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"History is formed by people... Each one of us makes history." -Anselm Kiefer

In 1971 in Sun City, Arizona,

a small group of volunteers tape recorded local news for residents who were no longer able to read print because of various declining vision or other physical problems.  From the beginning, these weekly news recordings have been provided free of charge.

​​Magazine audio recording began originally with "Modern Maturity," AARP's magazine and continues at present with "Arizona Wildlife Views," "Native Peoples," "Humanities," "Sports 'n Spokes," "D-Backs Magazine" and "The Journal of Arizona History."  The first magazine recording was started in 1972 and the others have been added more recently.  The same year,  local volunteers began book recording (novels and non-fiction) in conjunction with the Arizona Braille & Talking Book Library.


In August, 1973, the not-for-profit corporation was chartered.  One of the original incorporators, James M. Geer, would be a Director and guiding force for more than 23 years.  Since that time, a continuous line of volunteers have provided RRRB's services...this, in addition to the financial support of our donors, has enabled us to acquire and use the very best recording and reproduction equipment available! 

Until April, 1974, recording was done in borrowed space.  The Del Webb Development Company then made available 400 square feet of space in the Sun City Professional Building.

Growth of Recorded Recreational Reading for the Blind, Inc. (RRRB) soon created a new shortage of space.  The local Lions' Clubs came forward and helped underwrite construction of a new building.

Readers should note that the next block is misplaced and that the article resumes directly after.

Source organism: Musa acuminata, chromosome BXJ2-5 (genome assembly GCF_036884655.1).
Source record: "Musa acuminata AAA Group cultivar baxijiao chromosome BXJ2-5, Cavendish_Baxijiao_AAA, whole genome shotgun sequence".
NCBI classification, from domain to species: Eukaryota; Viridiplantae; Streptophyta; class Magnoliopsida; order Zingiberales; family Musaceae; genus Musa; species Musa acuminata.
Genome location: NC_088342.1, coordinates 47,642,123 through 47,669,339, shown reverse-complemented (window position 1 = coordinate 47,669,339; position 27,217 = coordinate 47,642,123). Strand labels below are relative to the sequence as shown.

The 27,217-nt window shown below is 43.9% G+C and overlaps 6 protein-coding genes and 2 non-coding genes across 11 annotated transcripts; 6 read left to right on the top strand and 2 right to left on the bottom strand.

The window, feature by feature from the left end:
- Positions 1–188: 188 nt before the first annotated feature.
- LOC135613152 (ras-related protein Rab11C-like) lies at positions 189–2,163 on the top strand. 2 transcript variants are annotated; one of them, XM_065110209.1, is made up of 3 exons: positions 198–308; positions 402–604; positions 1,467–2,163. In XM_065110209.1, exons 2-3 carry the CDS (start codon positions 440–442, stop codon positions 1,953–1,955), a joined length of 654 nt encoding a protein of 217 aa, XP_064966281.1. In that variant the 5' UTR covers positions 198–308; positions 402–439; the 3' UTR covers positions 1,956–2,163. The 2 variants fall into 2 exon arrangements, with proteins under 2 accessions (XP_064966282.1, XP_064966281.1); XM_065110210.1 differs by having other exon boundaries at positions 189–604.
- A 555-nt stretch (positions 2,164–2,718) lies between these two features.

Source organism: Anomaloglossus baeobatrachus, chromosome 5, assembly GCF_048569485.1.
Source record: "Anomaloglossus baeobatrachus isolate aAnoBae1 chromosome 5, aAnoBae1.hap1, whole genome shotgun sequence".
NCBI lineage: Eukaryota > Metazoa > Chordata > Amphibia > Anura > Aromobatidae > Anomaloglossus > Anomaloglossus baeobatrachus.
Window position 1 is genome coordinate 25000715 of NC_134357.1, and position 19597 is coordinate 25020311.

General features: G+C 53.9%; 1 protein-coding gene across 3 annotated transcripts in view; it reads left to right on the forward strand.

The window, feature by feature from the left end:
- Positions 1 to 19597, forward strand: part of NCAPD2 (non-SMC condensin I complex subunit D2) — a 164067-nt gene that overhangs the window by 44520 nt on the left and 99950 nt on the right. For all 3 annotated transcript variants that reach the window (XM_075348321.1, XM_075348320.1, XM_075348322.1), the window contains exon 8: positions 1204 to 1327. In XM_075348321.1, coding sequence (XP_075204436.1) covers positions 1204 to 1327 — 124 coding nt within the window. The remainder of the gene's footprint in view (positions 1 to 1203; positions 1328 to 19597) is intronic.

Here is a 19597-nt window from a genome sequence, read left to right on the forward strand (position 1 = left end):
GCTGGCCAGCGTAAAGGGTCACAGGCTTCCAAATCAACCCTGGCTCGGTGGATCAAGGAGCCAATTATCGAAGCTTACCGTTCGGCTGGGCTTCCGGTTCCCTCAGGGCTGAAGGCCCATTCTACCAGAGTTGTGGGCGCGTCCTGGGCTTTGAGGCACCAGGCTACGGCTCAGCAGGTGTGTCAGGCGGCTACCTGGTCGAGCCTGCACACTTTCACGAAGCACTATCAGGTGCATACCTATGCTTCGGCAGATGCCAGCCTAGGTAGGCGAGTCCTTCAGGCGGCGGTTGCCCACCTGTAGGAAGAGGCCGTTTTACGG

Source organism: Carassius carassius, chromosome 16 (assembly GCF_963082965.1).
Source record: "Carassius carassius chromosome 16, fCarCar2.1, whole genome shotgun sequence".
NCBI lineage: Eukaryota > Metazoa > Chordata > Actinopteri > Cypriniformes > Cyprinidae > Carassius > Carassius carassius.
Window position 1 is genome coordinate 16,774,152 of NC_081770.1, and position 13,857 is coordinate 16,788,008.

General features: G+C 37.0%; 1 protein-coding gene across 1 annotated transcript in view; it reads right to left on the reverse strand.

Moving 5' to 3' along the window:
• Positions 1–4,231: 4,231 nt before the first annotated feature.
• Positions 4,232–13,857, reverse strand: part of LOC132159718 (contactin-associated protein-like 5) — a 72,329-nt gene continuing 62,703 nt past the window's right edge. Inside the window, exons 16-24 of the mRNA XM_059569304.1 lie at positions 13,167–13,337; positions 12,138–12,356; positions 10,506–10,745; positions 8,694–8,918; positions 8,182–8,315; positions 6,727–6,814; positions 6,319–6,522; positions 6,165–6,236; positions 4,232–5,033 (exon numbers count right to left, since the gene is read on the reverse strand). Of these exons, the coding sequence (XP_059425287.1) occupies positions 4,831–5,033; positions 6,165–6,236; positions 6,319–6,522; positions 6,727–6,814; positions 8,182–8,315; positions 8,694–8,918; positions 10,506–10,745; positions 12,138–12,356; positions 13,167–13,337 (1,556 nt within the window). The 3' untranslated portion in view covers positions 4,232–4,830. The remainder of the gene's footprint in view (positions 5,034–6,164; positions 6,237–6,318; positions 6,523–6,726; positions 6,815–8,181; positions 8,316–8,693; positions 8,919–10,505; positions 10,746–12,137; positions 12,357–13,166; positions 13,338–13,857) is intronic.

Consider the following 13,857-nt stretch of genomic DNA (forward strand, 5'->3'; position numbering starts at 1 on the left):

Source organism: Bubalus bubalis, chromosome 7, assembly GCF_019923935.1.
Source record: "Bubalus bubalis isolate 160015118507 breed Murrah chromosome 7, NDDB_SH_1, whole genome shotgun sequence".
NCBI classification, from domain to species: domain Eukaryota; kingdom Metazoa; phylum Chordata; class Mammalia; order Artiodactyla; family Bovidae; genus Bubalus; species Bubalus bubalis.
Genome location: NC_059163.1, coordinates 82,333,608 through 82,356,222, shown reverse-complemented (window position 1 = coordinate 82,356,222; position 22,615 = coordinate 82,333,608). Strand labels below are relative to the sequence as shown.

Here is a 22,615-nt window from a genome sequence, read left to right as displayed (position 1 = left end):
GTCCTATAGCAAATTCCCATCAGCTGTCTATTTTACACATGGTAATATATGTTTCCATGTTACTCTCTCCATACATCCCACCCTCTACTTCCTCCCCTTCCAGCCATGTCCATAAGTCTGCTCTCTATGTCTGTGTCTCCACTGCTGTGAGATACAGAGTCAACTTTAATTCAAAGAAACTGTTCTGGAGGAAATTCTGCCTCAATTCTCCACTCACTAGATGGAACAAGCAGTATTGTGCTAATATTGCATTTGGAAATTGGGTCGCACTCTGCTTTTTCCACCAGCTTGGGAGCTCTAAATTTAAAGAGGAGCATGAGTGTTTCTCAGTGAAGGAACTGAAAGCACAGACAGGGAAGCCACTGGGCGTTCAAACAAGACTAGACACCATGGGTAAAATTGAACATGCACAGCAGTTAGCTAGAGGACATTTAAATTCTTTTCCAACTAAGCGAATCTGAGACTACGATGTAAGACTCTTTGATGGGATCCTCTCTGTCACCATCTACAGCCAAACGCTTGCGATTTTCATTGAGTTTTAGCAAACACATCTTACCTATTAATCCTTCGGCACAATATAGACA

Total funding came from the Lions, several other local service clubs, a number of individual donors and the Del Webb Development Company. 

Dedication of the building was held early in November of 1980.  Since the year 2005, RRRB has changed to computerized digital software and the recording studios have increased from one to three. As well, RRRB has kicked off a streaming radio station, KRUV Radio Sun, as the voice of the valley volunteers. All just the latest in the growth of this remarkable entity.

​Once located in a very significant "back corner"

​of the RRRB Studios was a maintenance facility - manned from the early 1990's to Spring of 2014 by members of TelecomPioneers.  There, retired employees of various telecommunication companies were busy repairing the analog and digital players used by Talking Book patrons from around the southwest United States. 

Supervised by Rudy Sikler (shown in center, above, a Board Member of RRRB and TelecomPioneers member), the group was dedicated to "keeping the players playing" for patrons using the Talking Book Service of the Library of Congress.  In  2012, a thousand hours were invested by this volunteer group in this necessary endeavor!  Sadly, the operation was closed down in Spring of 2014 as the NLS now issues only Digital Recorders, and they have consolidated repair operations for those to a few locations scattered across the United States. 


We are extremely indebted to TelecomPioneers for their years of dedication and volunteering.

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